Gregg Dunn Jim, I agree–to a certain extent. I am involved with many conservative Evangelical Christians. I think they would agree with you that they are charged in protecting God’s Kingdom (on earth & in heaven). However, the leaders of their movement truly don’t believe in this, but use this as a means to obtain wealth & power (and this isn’t just national leaders, many local pastors do the exact same thing as national leaders). So, the foot soldiers who seem to believe what they are being told by their leadership have made many mistakes–but one big mistake–they take their leaders word for it and don’t truly seek the Word of God in the Bible. That is why most of the conservative Evangelicals I come into contact with can quote Rush Limbaugh or Glenn Beck, but they can’t quote the Greatest Commandments according to Jesus (yet, they will know most of the Ten Commandments). They can quote numerous Scripture about homosexuality and leave out the other parts about cheating on your wife, mistreating your neighbor, lying tongues and gossipers, etc. And when it is pointed out that Romans 1 is more than just about homosexuality, it is that we are liars, haters, murderers, lustful, envious of others, etc. These same Evangelicals will stare blindly as if you are a crazy man. The point is Evangelicals for the most part pick and choose what IS TRUE in the Bible to fit their political positions and ignore or dismiss the rest of the Bible that doesn’t fit. Funny how what Evangelicals find to be the most true in the Bible fits right in with the Republican agenda.
    22 minutes ago · Unlike · 1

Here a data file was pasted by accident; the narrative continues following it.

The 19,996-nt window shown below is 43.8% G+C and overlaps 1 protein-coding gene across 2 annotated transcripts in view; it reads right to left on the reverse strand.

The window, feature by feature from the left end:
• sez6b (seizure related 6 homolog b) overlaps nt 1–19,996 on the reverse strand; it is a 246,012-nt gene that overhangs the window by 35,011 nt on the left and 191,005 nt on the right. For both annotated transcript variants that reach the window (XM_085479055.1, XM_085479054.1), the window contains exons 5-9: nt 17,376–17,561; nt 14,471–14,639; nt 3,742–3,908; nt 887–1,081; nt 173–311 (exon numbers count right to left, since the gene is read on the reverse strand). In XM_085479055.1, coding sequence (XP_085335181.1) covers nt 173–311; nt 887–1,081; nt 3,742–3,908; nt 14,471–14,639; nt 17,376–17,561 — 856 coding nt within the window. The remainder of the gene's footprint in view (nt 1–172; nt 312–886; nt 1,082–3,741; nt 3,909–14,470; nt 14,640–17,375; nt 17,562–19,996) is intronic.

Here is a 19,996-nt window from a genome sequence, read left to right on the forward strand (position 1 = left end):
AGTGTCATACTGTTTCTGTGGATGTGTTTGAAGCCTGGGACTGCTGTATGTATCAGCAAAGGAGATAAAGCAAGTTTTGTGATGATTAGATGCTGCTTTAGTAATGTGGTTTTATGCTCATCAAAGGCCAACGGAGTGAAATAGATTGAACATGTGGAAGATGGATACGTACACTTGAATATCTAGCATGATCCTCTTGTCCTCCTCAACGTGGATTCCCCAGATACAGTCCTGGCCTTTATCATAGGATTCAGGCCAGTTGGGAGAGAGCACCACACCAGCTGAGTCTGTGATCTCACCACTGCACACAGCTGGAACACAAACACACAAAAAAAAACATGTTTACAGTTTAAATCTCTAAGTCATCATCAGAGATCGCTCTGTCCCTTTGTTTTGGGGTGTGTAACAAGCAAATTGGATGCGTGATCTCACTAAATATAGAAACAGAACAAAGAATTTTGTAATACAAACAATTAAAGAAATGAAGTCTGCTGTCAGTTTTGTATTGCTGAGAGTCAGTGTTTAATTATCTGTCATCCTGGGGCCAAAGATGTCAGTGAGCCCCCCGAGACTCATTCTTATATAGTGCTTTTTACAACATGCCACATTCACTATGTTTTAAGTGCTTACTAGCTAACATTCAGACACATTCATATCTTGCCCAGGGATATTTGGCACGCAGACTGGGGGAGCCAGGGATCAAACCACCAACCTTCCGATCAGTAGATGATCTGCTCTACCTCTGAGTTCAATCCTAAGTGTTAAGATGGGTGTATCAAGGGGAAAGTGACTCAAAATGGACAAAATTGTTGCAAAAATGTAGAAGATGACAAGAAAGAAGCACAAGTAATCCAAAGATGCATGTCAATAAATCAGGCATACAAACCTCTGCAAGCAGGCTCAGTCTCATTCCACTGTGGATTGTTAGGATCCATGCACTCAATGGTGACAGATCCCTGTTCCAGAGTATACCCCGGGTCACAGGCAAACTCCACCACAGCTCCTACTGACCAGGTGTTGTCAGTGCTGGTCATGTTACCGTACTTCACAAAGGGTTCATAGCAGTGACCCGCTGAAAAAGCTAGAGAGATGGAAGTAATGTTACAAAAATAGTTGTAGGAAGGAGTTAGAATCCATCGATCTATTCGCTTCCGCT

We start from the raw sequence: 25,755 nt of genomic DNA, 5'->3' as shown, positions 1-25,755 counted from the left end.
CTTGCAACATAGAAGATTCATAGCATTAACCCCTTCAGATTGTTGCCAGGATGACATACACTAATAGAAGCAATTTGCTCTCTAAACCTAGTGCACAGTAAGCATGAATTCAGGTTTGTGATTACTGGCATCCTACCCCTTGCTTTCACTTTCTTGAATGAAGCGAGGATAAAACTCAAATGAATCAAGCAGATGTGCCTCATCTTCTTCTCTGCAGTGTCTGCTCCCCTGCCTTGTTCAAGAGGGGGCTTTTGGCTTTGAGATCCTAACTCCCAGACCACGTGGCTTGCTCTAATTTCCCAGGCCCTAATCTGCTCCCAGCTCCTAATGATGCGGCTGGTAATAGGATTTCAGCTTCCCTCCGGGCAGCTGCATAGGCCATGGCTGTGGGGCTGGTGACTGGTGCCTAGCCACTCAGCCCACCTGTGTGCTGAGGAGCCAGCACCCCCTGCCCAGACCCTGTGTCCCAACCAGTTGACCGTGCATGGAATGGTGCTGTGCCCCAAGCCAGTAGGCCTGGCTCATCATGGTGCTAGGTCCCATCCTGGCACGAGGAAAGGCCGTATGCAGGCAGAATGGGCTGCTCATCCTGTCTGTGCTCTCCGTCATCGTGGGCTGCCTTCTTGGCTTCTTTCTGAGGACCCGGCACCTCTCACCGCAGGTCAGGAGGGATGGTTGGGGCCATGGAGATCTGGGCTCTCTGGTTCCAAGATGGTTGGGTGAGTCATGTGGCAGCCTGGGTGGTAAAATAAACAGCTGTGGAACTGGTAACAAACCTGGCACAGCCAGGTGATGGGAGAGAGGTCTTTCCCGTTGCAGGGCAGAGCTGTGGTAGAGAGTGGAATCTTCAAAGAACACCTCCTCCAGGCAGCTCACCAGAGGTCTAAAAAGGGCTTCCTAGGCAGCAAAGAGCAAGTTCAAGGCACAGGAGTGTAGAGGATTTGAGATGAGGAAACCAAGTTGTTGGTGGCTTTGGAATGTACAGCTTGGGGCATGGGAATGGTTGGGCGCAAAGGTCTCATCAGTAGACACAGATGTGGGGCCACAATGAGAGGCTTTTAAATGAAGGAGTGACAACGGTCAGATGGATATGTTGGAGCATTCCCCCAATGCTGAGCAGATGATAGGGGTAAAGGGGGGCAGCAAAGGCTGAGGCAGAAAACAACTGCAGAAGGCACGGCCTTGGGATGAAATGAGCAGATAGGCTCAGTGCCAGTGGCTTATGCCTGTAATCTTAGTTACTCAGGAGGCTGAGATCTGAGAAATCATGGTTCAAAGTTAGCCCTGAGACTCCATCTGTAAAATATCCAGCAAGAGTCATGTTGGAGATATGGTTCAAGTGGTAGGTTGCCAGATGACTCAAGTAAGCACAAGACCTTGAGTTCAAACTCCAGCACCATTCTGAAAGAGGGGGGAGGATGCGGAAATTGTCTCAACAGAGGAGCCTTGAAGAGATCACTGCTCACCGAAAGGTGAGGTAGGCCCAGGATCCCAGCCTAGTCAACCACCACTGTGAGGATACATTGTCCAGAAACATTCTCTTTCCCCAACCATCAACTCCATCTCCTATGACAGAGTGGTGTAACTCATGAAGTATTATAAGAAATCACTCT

Frank Schaeffer Hi Gregg, this is a great essay you’ve posted here as a “comment.” Really outstanding. Thank you. Best, Frank
    a few seconds ago · Like

  • http://theologyoflove.wordpress.com John Arthur

    Hi Frank,

    The Religious Right in the USA is obsessed with abortion phobia and homophobia. As an Aussie and thus an outsider to US politics, I was bewildered by the rise of the Religious Right in the Republican Party in the eighties and up to today. Hopefully this last election sees the waning power of this group. I only hope that Republicans begin to move towards the centre.

    It seems that Left Wing Evangelicals of the Soujourners/Jim Wallis and the Red Letter Christians variety are marginalized among White Evangelicals. More to the pity. Let’s hope that more Evangelicals come to adopt a Jesus centred hermeneutic that you hinted at in your previous article on your blog and that Evangelicals like Wallis and Campolo also adopt. Is there much chance of this, or will Reconstructionists continue to subtly lead other Right wing Evangelicals in the direction of theocracy? Heaven help America if they do and iif such ideas are eventually embraced by the Republican Party and the Republican Party captures the popular vote!

    Keep up the good work of reminding people of the dangers of Domionism, a Republican version of political Calvinism and of Fundamentalism when wedded to a politics that sees Jesus as pro-rich, pro-war, anti abortion, anti equaility for women, anti equal rights for gays and lesbians . All such things are a travesty of Jesus’ command to love our needy neighbour as we love ourselves.

    John Arthur

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  • http://www.nature.com Agnikan

    Preach it, Frank.

  • Matt

    Frank, I am currently reading and enjoying Sex, Mom, and God, and read Crazy for God when it came out. What I find disturbing is that you tell your story as though you were always aware of the absurdity and destructiveness of your erstwhile role. Did you ever believe in the principles you claimed to support as a voice of the Religious Right, or was it always just a way to seek your fortune? If the latter, then that makes you the most unreliable of unreliable narrators. Just saying.

    By the way, many accuse you of betraying or badmouthing your famous parents. I don’t feel that you are guilty of this. On the contrary, you give a sense of what great–though flawed–people your parents were/are. After reading your books, I wish I had been around to meet them, even if I wouldn’t have agreed with them on most things.